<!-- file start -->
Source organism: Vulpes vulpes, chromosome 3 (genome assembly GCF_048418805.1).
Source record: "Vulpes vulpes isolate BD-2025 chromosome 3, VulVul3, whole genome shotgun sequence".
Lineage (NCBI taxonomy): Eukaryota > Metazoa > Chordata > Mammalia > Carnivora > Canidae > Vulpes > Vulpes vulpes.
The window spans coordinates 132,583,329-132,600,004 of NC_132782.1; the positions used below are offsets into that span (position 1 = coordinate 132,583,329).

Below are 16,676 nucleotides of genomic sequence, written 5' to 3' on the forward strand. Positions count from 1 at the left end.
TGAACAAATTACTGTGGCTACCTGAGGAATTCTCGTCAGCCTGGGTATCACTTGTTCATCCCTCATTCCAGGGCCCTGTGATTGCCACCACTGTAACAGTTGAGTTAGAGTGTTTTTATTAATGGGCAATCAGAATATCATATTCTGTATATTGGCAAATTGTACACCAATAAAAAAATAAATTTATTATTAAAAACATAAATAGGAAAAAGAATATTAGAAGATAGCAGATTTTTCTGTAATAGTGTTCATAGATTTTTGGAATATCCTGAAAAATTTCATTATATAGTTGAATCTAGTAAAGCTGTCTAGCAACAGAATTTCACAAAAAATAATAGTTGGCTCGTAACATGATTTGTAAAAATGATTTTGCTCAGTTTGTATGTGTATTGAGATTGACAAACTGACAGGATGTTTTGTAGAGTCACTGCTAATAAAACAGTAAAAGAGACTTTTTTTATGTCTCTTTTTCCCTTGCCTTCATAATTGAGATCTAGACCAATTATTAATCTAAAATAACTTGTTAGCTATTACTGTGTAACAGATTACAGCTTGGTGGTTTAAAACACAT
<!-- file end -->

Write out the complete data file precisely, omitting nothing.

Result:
Source organism: Vulpes vulpes, chromosome 3 (genome assembly GCF_048418805.1).
Source record: "Vulpes vulpes isolate BD-2025 chromosome 3, VulVul3, whole genome shotgun sequence".
Lineage (NCBI taxonomy): Eukaryota > Metazoa > Chordata > Mammalia > Carnivora > Canidae > Vulpes > Vulpes vulpes.
The window spans coordinates 132,583,329-132,600,004 of NC_132782.1; the positions used below are offsets into that span (position 1 = coordinate 132,583,329).

Below are 16,676 nucleotides of genomic sequence, written 5' to 3' on the forward strand. Positions count from 1 at the left end.
TGAACAAATTACTGTGGCTACCTGAGGAATTCTCGTCAGCCTGGGTATCACTTGTTCATCCCTCATTCCAGGGCCCTGTGATTGCCACCACTGTAACAGTTGAGTTAGAGTGTTTTTATTAATGGGCAATCAGAATATCATATTCTGTATATTGGCAAATTGTACACCAATAAAAAAATAAATTTATTATTAAAAACATAAATAGGAAAAAGAATATTAGAAGATAGCAGATTTTTCTGTAATAGTGTTCATAGATTTTTGGAATATCCTGAAAAATTTCATTATATAGTTGAATCTAGTAAAGCTGTCTAGCAACAGAATTTCACAAAAAATAATAGTTGGCTCGTAACATGATTTGTAAAAATGATTTTGCTCAGTTTGTATGTGTATTGAGATTGACAAACTGACAGGATGTTTTGTAGAGTCACTGCTAATAAAACAGTAAAAGAGACTTTTTTTATGTCTCTTTTTCCCTTGCCTTCATAATTGAGATCTAGACCAATTATTAATCTAAAATAACTTGTTAGCTATTACTGTGTAACAGATTACAGCTTGGTGGTTTAAAACACAT